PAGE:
SOX Section 304 requires reimbursement by CEOs and CFOs of certain compensation and stock sale profits received if their company is required to restate financial statements due to material noncompliance, as a result of misconduct, with any financial reporting requirement under the securities laws. In their motion to dismiss, the defendants argued that SOX Section 304 should be read to require personal misconduct by a corporate officer himself and that SOX Section 304 is unconstitutional.
Even though the defendants were not charged with personal misconduct in this case, the court found that the SEC had stated a claim for which relief could be granted, holding that SOX Section 304's reimbursement requirements can apply to executives that have not been personally charged with wrongdoing. The court also upheld SOX Section 304 as constitutional despite challenges by the defendants. In his opinion, Judge Sam Sparks stated:
Apologists for the extraordinarily high compensation given to corporate officers have long-justified such pay as asserting CEOs take 'great risks,' and so deserve great rewards. For years, this has been a vacuous saw, because corporate law, and private measures such as wide-spread indemnification of officers by their employers, and the provisions of Directors & Officers insurance, have ensured any 'risks' taken by these fearless captains of industry almost never impact their personal finances. In enacting Section 304 of Sarbanes Oxley, Congress determined to put a modest measure of real risk back into the equation. This was a policy decision, and while its fairness or wisdom can be debated, its legal effect cannot. Section 304 creates a powerful incentive for CEOs and CFOs to take their corporate responsibilities very seriously indeed.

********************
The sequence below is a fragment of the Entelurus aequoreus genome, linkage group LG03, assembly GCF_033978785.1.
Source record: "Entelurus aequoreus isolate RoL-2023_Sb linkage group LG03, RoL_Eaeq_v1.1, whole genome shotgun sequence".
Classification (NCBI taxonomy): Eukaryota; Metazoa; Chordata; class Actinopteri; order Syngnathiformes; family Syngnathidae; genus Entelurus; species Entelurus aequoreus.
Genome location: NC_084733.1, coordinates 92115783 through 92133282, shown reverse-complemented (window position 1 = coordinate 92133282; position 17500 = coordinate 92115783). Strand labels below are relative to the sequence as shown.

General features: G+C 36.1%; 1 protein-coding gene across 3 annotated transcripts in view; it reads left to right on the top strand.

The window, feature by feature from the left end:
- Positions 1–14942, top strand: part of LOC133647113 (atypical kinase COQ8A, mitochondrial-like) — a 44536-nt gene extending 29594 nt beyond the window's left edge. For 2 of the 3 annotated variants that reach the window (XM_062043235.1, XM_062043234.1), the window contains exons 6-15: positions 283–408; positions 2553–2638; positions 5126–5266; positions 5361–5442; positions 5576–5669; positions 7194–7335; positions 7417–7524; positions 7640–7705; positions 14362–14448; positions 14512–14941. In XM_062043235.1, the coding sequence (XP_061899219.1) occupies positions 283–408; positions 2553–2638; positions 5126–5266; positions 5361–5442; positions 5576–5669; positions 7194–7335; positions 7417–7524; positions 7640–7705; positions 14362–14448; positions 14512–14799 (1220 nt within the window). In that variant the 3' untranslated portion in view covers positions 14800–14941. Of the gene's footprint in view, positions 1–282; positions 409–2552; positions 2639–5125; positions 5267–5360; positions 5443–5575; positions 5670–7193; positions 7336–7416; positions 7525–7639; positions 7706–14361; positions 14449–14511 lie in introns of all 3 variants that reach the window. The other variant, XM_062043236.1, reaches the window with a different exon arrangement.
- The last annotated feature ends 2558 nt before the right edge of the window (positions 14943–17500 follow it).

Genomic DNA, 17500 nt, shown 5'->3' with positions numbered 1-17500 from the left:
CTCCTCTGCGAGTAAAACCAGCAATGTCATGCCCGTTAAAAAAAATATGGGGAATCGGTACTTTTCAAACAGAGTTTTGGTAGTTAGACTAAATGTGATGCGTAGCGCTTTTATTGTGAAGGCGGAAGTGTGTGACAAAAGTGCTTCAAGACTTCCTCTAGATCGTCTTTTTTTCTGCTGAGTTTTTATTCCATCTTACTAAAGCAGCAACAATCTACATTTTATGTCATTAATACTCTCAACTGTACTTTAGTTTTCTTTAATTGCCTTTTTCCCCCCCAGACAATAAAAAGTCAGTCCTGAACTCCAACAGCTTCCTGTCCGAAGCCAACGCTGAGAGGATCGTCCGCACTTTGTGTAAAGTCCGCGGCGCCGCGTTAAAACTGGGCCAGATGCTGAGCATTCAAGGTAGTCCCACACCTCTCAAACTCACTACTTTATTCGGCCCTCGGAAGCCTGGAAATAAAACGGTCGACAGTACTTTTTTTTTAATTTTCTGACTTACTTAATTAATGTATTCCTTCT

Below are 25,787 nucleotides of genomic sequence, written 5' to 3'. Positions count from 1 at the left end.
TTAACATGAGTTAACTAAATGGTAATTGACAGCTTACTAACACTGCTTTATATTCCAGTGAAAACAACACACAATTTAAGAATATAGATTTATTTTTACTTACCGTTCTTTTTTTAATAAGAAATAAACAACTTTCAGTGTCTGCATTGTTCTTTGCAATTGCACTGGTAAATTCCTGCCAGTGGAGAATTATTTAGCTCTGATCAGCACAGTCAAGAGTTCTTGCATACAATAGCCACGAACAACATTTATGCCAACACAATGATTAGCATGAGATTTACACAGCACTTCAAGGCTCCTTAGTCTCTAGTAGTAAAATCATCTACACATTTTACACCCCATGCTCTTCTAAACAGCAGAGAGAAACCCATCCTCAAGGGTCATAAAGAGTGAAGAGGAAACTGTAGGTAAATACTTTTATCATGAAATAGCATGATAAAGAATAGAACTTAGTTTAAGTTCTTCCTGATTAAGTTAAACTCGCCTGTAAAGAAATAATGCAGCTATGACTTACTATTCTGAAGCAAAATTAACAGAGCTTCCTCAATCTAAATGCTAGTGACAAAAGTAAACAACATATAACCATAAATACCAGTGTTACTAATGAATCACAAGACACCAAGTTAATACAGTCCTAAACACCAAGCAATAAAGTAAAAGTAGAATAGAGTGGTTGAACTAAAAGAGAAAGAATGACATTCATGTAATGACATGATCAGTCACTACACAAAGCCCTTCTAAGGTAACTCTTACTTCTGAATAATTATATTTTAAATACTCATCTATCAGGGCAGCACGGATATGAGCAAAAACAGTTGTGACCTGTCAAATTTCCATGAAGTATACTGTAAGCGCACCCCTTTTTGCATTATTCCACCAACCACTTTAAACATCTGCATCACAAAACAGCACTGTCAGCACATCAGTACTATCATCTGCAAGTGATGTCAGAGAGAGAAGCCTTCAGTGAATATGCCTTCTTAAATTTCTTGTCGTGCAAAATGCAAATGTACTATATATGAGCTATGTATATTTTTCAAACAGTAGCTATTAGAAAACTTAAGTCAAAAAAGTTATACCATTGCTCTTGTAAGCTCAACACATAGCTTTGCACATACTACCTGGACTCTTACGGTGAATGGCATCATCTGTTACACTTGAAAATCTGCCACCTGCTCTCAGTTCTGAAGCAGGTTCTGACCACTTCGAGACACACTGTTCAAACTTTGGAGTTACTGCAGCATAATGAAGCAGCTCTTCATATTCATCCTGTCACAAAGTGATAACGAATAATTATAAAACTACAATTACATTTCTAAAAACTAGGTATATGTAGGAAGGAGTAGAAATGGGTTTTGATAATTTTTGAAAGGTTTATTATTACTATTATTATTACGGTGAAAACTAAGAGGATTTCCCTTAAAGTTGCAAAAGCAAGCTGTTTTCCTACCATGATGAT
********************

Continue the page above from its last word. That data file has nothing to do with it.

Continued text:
In addition to providing support for SEC action under SOX Section 304, the decision has implications for SEC action under certain provisions of the Dodd-Frank Act. Particularly, Section 954 of the Dodd-Frank Act will expand the pool of executives that may be subject to clawback actions from CEOs and CFOs to all current and former executive officers. It also will require listed companies to develop and implement policies providing for the recoupment of incentive-based compensation in the case of accounting restatements caused by material noncompliance with financial reporting requirements under the securities laws.
Here is the federal district court's opinion in Securities and Exchange Commission v. Michael A. Baker and Michael T. Gluk.